1. Participation in VA Tech-Wake Forest studies. So far, the NFL has not contributed to the Virginia Tech–Wake Forest University School of Biomedical Engineering and Sciences efforts in the study of concussions. While the researchers have studied college players in-game, the NFL has not added to this study. This should end immediately, especially since VA Tech-Wake Forest submits its data to industry, allowing industry to improve existing and future helmet designs through the STAR rating system. Moreover, the VA Tech-Wake Forest system has a system of sensors which can also aid in diagnosing a player that has potentially suffered a concussion. This can lead to a player receiving treatment, faster, as well as allowing industry to see the shortcomings of their product more accurately. This way, the NFL begins driving industry for a solution through data collection (much as the military has done recently) by setting standards the industry must meet for a potential product.

2. Remove Team Doctors from the on-field evaluation process. I am not proposing that all team doctors are eliminated; they do serve a valuable purpose in advising the team on a player’s condition, and they have every right as the employer to that advice. However, a team paid doctor should not be evaluating on-the-field injuries and whether a player can return to the field. As others have proposed, the Player’s Union, through a joint fund, could pay for Player’s doctors, ensuring players are evaluated with their interests in mind, not the teams.

3. Include the Player’s Union and the Referees in proposing and creating rule changes. This method would incentivize the players. Allow them a seat at the table, and have a voice in what rule changes are implemented and how they would be evaluated. This way, players have a better understanding of what a penalty is, and therefore how drastic their playing style would be altered. Same goes for the refs. This also incentivizes the players and referees, allowing them to shape the game as much as the league does.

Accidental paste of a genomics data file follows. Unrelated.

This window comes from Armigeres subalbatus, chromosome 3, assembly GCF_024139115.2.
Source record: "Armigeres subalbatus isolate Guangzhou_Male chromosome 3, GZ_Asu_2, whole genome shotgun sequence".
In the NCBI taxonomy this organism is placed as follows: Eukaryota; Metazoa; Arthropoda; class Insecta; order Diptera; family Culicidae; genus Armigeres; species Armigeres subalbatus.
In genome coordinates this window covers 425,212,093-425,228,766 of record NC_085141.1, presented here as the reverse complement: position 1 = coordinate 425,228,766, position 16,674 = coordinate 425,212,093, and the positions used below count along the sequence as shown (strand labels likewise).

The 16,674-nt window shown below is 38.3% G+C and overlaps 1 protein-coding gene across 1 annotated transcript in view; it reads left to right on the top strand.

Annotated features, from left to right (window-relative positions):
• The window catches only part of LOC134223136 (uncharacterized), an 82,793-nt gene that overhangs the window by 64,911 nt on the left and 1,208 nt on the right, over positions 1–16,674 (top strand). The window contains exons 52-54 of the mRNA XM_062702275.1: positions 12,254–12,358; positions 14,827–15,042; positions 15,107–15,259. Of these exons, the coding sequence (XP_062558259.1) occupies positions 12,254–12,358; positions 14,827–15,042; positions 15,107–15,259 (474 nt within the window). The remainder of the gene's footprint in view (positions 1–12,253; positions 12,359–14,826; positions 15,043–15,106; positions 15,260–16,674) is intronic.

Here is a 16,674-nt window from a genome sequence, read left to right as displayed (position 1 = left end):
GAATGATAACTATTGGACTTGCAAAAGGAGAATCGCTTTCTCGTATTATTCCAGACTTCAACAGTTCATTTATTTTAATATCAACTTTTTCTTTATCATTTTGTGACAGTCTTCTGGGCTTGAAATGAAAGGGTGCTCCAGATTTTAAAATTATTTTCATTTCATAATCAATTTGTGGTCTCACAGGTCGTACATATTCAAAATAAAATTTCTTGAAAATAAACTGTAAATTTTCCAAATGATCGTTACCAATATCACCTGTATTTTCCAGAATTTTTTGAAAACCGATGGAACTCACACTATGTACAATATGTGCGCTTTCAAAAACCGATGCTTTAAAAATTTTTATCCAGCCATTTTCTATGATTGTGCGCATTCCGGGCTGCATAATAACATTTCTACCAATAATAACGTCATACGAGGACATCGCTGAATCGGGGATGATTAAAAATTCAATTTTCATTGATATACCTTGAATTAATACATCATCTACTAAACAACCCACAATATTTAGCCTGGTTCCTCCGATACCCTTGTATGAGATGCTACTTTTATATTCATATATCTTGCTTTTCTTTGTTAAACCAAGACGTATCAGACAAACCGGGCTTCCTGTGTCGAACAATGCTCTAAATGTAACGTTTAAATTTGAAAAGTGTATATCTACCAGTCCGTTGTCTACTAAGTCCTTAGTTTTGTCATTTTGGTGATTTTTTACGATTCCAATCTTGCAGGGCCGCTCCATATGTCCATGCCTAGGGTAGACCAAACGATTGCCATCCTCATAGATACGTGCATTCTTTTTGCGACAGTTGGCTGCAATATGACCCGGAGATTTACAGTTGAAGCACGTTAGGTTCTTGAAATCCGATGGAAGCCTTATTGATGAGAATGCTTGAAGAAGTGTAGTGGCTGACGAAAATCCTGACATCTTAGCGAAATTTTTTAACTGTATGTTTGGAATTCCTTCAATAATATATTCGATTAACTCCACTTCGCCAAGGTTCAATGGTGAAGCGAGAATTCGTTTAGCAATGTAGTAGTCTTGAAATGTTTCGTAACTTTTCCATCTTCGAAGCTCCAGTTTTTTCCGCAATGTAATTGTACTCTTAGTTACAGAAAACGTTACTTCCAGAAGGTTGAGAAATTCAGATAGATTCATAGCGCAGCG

Ultimately, the League has to deal with the fact that their fans and players are far better informed today than they have been in the past. Sticking with the status quo or purporting a "warrior" image is no longer acceptable, nor is being reactive to the severity of these injuries. The NFL needs to become more proactive in seeking solutions. If the League truly wants to look forward, these steps are just a few they can take. Otherwise, the NFL is not just at legal risk, but also at risk of losing on-field talent that is willing to suffer the brutality of the sport. I’m sure there are other approaches the league can take, let me know what you think.

This FanPost was written by a member of the Bolts From The Blue community and does not necessarily reflect the views of the Bolts From The Blue editors or SB Nation.